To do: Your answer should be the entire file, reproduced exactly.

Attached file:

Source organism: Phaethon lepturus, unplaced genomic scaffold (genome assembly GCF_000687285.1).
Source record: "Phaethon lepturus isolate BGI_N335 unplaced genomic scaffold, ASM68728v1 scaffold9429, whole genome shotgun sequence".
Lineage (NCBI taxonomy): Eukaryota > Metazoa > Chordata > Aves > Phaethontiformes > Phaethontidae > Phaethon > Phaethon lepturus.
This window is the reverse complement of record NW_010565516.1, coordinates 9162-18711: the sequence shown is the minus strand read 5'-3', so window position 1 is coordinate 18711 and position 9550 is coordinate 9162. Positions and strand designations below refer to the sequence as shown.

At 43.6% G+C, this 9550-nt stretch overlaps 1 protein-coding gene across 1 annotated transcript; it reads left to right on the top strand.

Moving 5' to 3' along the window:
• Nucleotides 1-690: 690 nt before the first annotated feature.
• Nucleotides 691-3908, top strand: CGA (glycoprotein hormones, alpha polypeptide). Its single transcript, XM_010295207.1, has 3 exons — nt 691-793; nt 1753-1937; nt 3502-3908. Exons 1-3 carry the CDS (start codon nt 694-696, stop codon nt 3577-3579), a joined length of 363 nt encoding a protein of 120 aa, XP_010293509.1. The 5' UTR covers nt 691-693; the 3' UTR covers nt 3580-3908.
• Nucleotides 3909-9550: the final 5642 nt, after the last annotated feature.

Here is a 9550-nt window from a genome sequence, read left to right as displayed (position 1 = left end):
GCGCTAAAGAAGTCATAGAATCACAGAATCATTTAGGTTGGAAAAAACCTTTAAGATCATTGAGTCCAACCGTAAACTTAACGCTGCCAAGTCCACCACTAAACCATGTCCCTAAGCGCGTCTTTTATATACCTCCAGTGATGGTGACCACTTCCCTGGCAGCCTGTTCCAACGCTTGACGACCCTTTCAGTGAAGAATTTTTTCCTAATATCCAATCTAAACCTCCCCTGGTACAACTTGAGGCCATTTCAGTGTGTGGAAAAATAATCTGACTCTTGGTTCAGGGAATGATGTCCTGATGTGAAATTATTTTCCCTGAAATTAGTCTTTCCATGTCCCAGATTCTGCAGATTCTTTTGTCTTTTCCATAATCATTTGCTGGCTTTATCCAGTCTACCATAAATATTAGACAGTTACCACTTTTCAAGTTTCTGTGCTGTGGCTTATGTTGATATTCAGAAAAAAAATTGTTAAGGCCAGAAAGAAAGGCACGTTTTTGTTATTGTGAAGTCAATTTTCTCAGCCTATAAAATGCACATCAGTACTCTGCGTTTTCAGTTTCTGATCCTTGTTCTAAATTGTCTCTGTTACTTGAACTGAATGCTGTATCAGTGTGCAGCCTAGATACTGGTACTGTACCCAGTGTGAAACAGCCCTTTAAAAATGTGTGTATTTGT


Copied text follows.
Source organism: Phaethon lepturus, unplaced genomic scaffold (genome assembly GCF_000687285.1).
Source record: "Phaethon lepturus isolate BGI_N335 unplaced genomic scaffold, ASM68728v1 scaffold9429, whole genome shotgun sequence".
Lineage (NCBI taxonomy): Eukaryota > Metazoa > Chordata > Aves > Phaethontiformes > Phaethontidae > Phaethon > Phaethon lepturus.
This window is the reverse complement of record NW_010565516.1, coordinates 9162-18711: the sequence shown is the minus strand read 5'-3', so window position 1 is coordinate 18711 and position 9550 is coordinate 9162. Positions and strand designations below refer to the sequence as shown.

At 43.6% G+C, this 9550-nt stretch overlaps 1 protein-coding gene across 1 annotated transcript; it reads left to right on the top strand.

Moving 5' to 3' along the window:
• Nucleotides 1-690: 690 nt before the first annotated feature.
• Nucleotides 691-3908, top strand: CGA (glycoprotein hormones, alpha polypeptide). Its single transcript, XM_010295207.1, has 3 exons — nt 691-793; nt 1753-1937; nt 3502-3908. Exons 1-3 carry the CDS (start codon nt 694-696, stop codon nt 3577-3579), a joined length of 363 nt encoding a protein of 120 aa, XP_010293509.1. The 5' UTR covers nt 691-693; the 3' UTR covers nt 3580-3908.
• Nucleotides 3909-9550: the final 5642 nt, after the last annotated feature.

Here is a 9550-nt window from a genome sequence, read left to right as displayed (position 1 = left end):
GCGCTAAAGAAGTCATAGAATCACAGAATCATTTAGGTTGGAAAAAACCTTTAAGATCATTGAGTCCAACCGTAAACTTAACGCTGCCAAGTCCACCACTAAACCATGTCCCTAAGCGCGTCTTTTATATACCTCCAGTGATGGTGACCACTTCCCTGGCAGCCTGTTCCAACGCTTGACGACCCTTTCAGTGAAGAATTTTTTCCTAATATCCAATCTAAACCTCCCCTGGTACAACTTGAGGCCATTTCAGTGTGTGGAAAAATAATCTGACTCTTGGTTCAGGGAATGATGTCCTGATGTGAAATTATTTTCCCTGAAATTAGTCTTTCCATGTCCCAGATTCTGCAGATTCTTTTGTCTTTTCCATAATCATTTGCTGGCTTTATCCAGTCTACCATAAATATTAGACAGTTACCACTTTTCAAGTTTCTGTGCTGTGGCTTATGTTGATATTCAGAAAAAAAATTGTTAAGGCCAGAAAGAAAGGCACGTTTTTGTTATTGTGAAGTCAATTTTCTCAGCCTATAAAATGCACATCAGTACTCTGCGTTTTCAGTTTCTGATCCTTGTTCTAAATTGTCTCTGTTACTTGAACTGAATGCTGTATCAGTGTGCAGCCTAGATACTGGTACTGTACCCAGTGTGAAACAGCCCTTTAAAAATGTGTGTATTTGT